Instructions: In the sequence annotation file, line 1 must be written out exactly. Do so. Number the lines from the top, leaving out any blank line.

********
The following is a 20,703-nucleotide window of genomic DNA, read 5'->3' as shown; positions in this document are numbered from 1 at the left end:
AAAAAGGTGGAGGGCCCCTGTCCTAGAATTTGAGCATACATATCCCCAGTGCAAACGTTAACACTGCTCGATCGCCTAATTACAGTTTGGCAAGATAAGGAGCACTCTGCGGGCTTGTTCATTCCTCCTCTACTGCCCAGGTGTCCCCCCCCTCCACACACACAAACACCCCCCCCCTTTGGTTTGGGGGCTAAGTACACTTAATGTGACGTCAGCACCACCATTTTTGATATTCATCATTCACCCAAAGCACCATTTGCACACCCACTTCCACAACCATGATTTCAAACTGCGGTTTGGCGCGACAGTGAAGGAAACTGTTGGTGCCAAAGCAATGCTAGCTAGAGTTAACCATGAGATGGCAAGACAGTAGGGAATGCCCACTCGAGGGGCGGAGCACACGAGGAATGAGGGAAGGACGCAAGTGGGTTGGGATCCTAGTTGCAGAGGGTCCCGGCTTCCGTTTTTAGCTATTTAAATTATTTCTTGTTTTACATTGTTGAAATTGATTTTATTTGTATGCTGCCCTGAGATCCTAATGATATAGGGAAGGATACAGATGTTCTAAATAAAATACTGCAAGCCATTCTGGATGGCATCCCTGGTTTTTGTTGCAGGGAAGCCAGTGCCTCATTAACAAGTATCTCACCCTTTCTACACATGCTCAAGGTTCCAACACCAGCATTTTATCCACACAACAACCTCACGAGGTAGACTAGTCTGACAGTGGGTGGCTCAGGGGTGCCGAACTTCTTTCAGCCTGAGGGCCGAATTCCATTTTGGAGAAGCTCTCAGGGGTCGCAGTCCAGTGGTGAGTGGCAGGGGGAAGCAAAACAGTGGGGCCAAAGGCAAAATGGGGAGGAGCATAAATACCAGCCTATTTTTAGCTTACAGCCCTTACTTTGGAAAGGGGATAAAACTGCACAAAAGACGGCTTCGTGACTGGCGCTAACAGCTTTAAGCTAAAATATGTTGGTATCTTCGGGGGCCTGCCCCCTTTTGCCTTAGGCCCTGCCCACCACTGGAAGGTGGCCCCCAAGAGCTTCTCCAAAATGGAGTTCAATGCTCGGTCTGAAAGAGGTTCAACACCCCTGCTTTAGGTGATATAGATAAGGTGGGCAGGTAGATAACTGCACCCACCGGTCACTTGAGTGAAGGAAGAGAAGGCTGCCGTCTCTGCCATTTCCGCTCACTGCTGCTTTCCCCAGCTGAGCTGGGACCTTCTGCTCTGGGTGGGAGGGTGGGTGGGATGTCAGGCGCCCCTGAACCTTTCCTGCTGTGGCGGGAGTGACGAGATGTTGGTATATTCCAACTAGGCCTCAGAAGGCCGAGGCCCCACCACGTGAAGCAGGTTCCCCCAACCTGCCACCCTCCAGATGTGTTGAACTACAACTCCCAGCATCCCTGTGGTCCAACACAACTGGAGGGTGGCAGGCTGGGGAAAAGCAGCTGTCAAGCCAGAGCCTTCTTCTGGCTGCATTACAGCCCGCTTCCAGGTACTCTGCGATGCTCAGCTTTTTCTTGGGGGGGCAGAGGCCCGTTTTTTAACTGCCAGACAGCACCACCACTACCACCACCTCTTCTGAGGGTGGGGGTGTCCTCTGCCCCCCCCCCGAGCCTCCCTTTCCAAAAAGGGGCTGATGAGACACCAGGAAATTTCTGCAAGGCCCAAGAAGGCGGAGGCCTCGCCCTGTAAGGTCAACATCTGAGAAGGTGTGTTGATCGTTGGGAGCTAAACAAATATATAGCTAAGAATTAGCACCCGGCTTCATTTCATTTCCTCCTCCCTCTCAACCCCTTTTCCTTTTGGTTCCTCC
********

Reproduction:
The following is a 20,703-nucleotide window of genomic DNA, read 5'->3' as shown; positions in this document are numbered from 1 at the left end: